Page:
Make Ahead


July 14, 2011
3 Ratings
  • Serves 1-2
Author Notes

My sister in law just returned from a spa. After a day of activities like hiking, yoga, and "horse whispering", she indulged herself in a frozen mint lemonade. We both agreed that while it is a great recipe as is, it is so much better with a shot of good rum. - Waverly —Waverly

Test Kitchen Notes

Waverly's mojito is delicious and a snap to put together. I don't have a blender anymore so I made the lemonade in the morning and put it along with about a tablespoon of finely chopped mint in my ice cream maker for roughly 15 minutes till it got thick and slushy. I added the rum at the end and served it with a straw and a spoon. We did need to use more lemon juice (as she suggested), but that's a matter of taste. A combination of a great rum drink, lemonade and an " Icee," this was just what we needed at the end of a long 100 degree day. I definitely recommend it as an editors' pick. - drbabs —drbabs

What You'll Need
  • For Lemonade:
  • 3/4 cup organic cane sugar
  • 1 cup water
  • 1 cup fresh squeezed lemon juice, seeds and pulp strained
  • 2 cups ice
  • For Frozen Mojito:
  • 1/2 cup ice
  • 1/2 cup lemonade (recipe above)
  • 4 fresh mint leaves
  • 1 1/2 -2 ounces good light rum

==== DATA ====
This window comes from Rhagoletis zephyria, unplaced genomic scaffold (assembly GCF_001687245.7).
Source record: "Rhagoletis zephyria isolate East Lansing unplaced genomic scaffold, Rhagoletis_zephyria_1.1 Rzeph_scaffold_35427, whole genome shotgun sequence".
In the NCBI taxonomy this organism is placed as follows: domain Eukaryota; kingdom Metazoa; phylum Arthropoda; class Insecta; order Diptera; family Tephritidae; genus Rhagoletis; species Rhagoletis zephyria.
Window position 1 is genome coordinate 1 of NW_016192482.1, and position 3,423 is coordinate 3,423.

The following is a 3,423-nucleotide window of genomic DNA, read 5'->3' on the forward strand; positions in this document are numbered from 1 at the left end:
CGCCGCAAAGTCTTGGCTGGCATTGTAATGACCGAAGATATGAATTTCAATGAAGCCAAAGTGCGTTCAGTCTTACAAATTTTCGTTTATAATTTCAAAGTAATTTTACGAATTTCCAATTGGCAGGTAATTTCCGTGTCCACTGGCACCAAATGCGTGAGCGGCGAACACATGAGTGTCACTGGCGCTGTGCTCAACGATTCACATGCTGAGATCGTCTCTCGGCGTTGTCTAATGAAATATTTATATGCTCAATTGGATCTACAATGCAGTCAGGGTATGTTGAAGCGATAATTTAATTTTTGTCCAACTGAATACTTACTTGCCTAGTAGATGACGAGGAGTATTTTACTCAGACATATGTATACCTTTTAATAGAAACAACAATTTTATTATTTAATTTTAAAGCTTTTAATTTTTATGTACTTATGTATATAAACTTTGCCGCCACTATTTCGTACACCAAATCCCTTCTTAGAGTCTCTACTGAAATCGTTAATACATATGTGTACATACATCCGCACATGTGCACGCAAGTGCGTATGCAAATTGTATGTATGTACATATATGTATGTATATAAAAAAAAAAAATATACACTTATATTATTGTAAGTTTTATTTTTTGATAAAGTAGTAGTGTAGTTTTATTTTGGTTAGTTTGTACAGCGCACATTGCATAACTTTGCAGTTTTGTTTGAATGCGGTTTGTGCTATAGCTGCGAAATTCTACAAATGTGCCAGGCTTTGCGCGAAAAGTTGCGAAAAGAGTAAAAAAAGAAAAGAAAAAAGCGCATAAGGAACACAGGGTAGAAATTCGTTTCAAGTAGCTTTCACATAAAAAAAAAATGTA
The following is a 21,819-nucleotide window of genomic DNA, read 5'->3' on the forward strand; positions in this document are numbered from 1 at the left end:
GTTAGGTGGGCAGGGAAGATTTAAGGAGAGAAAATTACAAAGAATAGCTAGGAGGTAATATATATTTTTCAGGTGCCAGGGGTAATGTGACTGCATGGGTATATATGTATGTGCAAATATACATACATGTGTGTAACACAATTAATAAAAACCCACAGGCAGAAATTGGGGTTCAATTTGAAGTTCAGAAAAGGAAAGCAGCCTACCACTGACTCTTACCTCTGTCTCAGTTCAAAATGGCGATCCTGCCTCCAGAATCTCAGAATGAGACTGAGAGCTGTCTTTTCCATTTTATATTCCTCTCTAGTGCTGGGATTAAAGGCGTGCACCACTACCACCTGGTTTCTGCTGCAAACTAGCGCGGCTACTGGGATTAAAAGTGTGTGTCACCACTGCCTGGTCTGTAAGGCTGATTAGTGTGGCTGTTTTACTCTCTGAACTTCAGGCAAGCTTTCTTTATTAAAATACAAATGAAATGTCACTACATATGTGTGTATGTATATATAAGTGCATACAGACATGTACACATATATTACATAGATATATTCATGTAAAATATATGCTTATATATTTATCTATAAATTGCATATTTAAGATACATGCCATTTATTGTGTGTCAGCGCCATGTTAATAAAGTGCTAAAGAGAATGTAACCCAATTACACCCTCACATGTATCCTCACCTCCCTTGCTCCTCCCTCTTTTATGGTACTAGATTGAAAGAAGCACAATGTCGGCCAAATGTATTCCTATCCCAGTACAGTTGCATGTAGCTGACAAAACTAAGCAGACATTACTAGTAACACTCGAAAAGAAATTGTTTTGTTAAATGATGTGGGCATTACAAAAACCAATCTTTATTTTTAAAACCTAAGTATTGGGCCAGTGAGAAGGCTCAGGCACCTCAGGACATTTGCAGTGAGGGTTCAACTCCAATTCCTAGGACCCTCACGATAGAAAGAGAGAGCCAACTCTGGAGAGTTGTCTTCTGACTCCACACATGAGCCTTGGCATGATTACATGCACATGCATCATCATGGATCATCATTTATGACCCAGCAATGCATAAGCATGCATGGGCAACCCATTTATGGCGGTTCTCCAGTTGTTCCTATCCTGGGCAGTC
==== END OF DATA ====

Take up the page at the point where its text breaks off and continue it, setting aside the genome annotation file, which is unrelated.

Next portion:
1. MAKE LEMONADE: In a small saucepan, heat the water and sugar over MEDIUM heat. Stir constantly until sugar is dissolved, about 5 minutes. Pour into a pitcher. Add lemon juice and stir to combine. Add water and ice. Adjust the amount of water to your taste if you like. Refrigerate until chilled, 30 minutes. Taste and add more lemon juice if it is too sweet.
  2. MAKE THE FROZEN MINT MOJITO: In a blender, combine 1/2 cup of the chilled lemonade. Add add, mint leaves, and rum. Blend. Garnish your glass with a sprig of mint and enjoy.
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Waverly used to be a lawyer and is now a mother 24/7. She has made a commitment to cooking for her family and absolutely loves it even when her family does not. She is teaching them, one meal at a time, to enjoy wholesome homemade food. She abhors processed food but recognizes its insidious nature and accepts the fact that her children will occasionally get some Skittles, Doritos, or the like. Her philosophy and hope is that if she teaches them well at home, they will prefer wholesome healthy foods when they go out into the world without her.

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